So instead I should tell you more about the wonderful but utterly insane man who is my primary supervisor, Philip. Lately he has been working fairly intensely with an MSc student who took a month off work to get as much as possible of his lab project done (remember we're all part-time students?). Said student is lovely but very uncertain of himself in the lab. As a result, I've been getting regular text messages on my phone from Philip saying that he can't get to meetings because of "disasters in the lab". I have total sympathy and understanding because I will be exactly the same once I start lab work, having not done anything of that nature since, er, 1996.
Anyway, so I saw Philip on Tuesday and he apologised for having had to spend so much time with [other student]. I said "It's ok, I've mostly just been dealing with disability stuff. Actually, I've been quite amused by it all, because it's like building up credit - if you've had to deal with that many disasters with another student, you should be happy to deal with at least that many with me!". And I told him how Richard and I apparently have divergent ideas of what constitutes successful recovery of a lab situation. Personally, I'm happy if no humans or expensive equipment is damaged, and the product can be recovered. Richard thinks that only the equipment is important, because humans can heal and you can redo the work. I think that Richard is a big-ol'engineer and has no idea what a multi-stage chemical synthesis is like.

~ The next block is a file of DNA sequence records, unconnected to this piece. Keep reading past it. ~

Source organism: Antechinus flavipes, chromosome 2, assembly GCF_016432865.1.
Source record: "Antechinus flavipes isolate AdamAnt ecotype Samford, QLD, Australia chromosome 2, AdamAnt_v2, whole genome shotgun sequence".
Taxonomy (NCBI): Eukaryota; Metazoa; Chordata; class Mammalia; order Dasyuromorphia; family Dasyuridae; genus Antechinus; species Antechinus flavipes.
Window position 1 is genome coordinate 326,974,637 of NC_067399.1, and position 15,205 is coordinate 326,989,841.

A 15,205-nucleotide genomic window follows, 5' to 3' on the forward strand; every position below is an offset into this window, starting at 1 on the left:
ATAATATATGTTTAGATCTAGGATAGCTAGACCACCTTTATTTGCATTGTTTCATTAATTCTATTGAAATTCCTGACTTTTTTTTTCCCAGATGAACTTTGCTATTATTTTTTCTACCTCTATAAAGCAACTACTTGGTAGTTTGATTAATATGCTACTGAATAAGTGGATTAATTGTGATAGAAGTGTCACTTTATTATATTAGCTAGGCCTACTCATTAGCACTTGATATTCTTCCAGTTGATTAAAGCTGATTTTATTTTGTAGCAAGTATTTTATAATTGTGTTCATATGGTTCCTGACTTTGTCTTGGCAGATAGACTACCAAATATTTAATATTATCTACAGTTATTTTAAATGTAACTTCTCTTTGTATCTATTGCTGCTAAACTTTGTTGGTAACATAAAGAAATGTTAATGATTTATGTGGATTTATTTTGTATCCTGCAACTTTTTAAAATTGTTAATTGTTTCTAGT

So I asked what has been happening. Philip said "You know we don't have an NMR machine, we have to go over to UCL to borrow theirs?".
I said "Yeeees?", picturing exploded NMR machine that doesn't even belong to Birkbeck.
"When [other student] did the mass spec on his product, it didn't have the right molecular weight. I eventually realised it was because the methanol and water present were forming a hemiacetal."
"And... what was the problem?".
"Well, just that it took me so long to work out what was wrong."
"Did [other student] throw his product away, thinking he'd made the wrong thing?"
"No, he's still got it."
Get this. I am working for a man whose idea of a disaster is getting the wrong molecular weight on a mass spectrum. What the hell does he call it when there's a massive explosion and you're removing shards of glass from your skin and scraping product off the ceiling?
I'm doomed, aren't I?